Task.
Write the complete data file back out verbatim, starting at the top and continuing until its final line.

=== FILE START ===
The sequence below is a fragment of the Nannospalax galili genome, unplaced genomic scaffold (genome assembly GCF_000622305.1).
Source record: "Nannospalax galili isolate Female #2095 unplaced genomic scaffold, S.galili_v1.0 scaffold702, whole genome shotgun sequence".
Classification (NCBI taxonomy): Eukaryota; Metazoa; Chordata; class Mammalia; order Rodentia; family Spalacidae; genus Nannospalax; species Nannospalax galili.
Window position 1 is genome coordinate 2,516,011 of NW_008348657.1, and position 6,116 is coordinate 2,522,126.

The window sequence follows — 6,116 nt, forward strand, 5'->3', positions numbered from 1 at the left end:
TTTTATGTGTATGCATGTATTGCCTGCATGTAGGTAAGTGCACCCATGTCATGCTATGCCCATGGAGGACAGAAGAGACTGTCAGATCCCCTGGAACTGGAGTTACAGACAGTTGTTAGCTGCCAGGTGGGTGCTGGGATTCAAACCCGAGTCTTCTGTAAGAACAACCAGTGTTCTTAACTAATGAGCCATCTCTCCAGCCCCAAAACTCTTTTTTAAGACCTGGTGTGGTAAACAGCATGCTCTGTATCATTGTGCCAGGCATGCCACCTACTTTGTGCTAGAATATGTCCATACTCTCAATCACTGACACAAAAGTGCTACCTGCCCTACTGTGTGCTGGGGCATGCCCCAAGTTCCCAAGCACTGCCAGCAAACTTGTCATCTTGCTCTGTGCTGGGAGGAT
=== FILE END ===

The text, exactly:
The sequence below is a fragment of the Nannospalax galili genome, unplaced genomic scaffold (genome assembly GCF_000622305.1).
Source record: "Nannospalax galili isolate Female #2095 unplaced genomic scaffold, S.galili_v1.0 scaffold702, whole genome shotgun sequence".
Classification (NCBI taxonomy): Eukaryota; Metazoa; Chordata; class Mammalia; order Rodentia; family Spalacidae; genus Nannospalax; species Nannospalax galili.
Window position 1 is genome coordinate 2,516,011 of NW_008348657.1, and position 6,116 is coordinate 2,522,126.

The window sequence follows — 6,116 nt, forward strand, 5'->3', positions numbered from 1 at the left end:
TTTTATGTGTATGCATGTATTGCCTGCATGTAGGTAAGTGCACCCATGTCATGCTATGCCCATGGAGGACAGAAGAGACTGTCAGATCCCCTGGAACTGGAGTTACAGACAGTTGTTAGCTGCCAGGTGGGTGCTGGGATTCAAACCCGAGTCTTCTGTAAGAACAACCAGTGTTCTTAACTAATGAGCCATCTCTCCAGCCCCAAAACTCTTTTTTAAGACCTGGTGTGGTAAACAGCATGCTCTGTATCATTGTGCCAGGCATGCCACCTACTTTGTGCTAGAATATGTCCATACTCTCAATCACTGACACAAAAGTGCTACCTGCCCTACTGTGTGCTGGGGCATGCCCCAAGTTCCCAAGCACTGCCAGCAAACTTGTCATCTTGCTCTGTGCTGGGAGGAT